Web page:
Emergency Room Bills are Unaffordable
Many wonder why the cost of health care is so much higher in the U.S. than it is in other countries.
There are a couple of major differences between medical care and other purchases. First, when you walk into a store, you know exactly how much everything should cost. Either it’s labeled or there’s a menu from which you can make a choice. Hospitals don’t operate that way. Even if you go online, you won’t find a list of their prices for their emergency room services. Hospitals typically withhold that information from consumers. In some cases, you can’t even be sure that the hospital or its doctors will accept your insurance.
It is also true that one of the largest causes of bankruptcies is medical costs. Someone gets hit with a bill that they can’t afford to pay and the bill goes into collections. Creditors use increasingly aggressive tactics to recover the debt, including garnishing wages or placing liens on homes. Eventually, they’re driven into bankruptcy because they realize they’ll never be able to pay the bill back.
Sixty-Dollar Aspirin and Other Pricing Anomalies
Vox recently performed a survey of emergency room costs and came to a startling conclusion. In many emergency rooms, the costs are prohibitively expensive.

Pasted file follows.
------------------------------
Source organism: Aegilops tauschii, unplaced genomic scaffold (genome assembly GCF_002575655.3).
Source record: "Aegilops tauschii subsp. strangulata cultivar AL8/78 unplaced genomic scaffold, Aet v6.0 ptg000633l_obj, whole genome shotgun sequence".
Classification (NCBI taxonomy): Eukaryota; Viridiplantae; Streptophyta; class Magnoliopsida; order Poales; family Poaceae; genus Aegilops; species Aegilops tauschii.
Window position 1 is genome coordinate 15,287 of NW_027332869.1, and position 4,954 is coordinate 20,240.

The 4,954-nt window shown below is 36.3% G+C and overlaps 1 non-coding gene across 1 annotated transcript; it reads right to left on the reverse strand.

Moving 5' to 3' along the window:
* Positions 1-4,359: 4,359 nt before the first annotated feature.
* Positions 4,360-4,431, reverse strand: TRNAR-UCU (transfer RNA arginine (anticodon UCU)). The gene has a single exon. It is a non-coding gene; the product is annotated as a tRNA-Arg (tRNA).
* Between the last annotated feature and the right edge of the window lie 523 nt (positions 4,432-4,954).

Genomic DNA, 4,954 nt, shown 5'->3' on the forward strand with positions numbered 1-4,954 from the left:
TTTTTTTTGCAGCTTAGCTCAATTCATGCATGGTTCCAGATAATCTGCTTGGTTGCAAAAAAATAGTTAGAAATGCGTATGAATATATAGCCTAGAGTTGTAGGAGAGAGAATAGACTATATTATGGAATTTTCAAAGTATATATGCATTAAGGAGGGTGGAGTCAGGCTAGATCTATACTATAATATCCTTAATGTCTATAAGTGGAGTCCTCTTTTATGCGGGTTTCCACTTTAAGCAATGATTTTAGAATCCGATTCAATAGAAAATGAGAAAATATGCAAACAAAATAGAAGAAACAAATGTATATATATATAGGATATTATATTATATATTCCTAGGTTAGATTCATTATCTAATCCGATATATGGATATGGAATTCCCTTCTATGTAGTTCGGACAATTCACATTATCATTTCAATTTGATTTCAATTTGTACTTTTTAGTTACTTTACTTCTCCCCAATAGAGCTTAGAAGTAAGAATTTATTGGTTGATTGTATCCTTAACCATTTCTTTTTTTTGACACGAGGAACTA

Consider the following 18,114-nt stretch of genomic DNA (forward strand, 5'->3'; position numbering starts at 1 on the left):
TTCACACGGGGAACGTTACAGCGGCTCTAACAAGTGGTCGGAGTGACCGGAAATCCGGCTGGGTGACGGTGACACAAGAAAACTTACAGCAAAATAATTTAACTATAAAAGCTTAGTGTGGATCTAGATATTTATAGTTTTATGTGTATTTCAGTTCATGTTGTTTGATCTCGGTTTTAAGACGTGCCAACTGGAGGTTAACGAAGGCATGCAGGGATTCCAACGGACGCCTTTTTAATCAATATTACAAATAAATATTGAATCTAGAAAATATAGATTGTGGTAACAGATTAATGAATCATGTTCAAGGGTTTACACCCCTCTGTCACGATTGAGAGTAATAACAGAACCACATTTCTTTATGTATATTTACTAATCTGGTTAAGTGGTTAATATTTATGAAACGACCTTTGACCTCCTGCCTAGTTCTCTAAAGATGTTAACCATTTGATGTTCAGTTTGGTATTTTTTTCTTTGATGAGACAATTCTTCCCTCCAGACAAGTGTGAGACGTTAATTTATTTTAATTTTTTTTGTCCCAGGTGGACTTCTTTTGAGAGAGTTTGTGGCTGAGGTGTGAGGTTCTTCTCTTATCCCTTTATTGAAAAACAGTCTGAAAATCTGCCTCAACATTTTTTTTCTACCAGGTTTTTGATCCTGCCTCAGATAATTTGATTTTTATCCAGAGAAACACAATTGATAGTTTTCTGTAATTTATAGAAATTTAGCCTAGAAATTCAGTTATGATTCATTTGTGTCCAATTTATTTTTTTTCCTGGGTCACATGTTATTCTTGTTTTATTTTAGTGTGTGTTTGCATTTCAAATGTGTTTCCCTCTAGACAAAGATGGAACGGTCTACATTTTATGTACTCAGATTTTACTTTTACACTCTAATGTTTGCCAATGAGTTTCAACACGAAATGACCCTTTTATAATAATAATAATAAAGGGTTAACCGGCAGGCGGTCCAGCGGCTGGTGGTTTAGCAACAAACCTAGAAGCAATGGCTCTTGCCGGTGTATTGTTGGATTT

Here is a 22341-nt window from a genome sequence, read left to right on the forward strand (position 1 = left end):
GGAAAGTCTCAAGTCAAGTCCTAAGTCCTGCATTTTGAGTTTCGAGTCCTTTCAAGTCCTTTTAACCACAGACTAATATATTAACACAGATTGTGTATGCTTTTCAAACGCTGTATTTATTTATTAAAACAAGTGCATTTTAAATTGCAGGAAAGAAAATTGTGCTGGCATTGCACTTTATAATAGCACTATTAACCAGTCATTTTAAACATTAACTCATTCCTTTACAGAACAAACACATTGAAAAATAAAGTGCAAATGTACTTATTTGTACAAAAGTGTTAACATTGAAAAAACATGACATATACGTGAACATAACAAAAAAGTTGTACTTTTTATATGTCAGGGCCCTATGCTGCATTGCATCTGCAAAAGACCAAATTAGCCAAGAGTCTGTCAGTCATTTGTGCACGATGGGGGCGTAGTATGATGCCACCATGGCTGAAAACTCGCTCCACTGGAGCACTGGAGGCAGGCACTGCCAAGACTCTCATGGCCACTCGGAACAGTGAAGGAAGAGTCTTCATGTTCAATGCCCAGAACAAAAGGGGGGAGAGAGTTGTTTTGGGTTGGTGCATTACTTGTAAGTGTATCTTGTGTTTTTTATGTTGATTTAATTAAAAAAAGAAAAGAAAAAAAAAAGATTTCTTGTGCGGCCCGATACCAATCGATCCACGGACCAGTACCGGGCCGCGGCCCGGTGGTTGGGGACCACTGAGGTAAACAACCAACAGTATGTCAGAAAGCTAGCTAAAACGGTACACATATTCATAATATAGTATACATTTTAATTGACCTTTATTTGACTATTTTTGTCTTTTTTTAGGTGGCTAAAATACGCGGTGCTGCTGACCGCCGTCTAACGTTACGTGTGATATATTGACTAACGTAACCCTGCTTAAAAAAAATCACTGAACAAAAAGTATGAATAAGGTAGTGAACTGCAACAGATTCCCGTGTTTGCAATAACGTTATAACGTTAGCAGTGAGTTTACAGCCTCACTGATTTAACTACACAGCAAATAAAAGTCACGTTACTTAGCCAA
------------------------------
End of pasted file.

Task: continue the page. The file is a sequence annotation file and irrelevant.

If a medical provider orders a patient to get unnecessary tests or marks up the cost of their medication, they can be charged with insurance fraud. But emergency rooms are largely immune to fraud allegations. Nonetheless, the majority of those who go to emergency rooms urgently need immediate care.
For instance, one woman was convinced her false eyelashes had damaged her cornea. The hospital gave her eye drops that, if purchased in a pharmacy, would cost between $15 and $50. But they charged her $236 for the drops. In another case, they administered bacitracin, a topical antibiotic that costs around one dollar for a tube. They charged the patient $76 for the ointment.
While in some cases the prices were reasonable, the patients would not know which ones were reasonable and which were not. Hospitals do not have to provide this information to their customers.
The ER Facility Fee
In addition to the high costs of basic over-the-counter medications, patients are also facing ER Facility Fees which can run into the thousands of dollars even if they never receive treatment or exit the waiting room. One woman received a bill in excess of $5,000 simply for sitting in an ER waiting room.
Today, there are many who are proposing that the government force hospitals to openly forewarn potential patients of their rates. As of yet, however, these initiatives remain in the planning stages.
Talk to a Tampa & St. Petersburg Medical Malpractice Attorney
The Tampa attorneys at the office of Masterson, Hoag & Smith hold negligent doctors and hospitals accountable for the injuries they cause. If you’ve been injured by your doctor or hospital, give us a call or talk to us online to schedule a free consultation.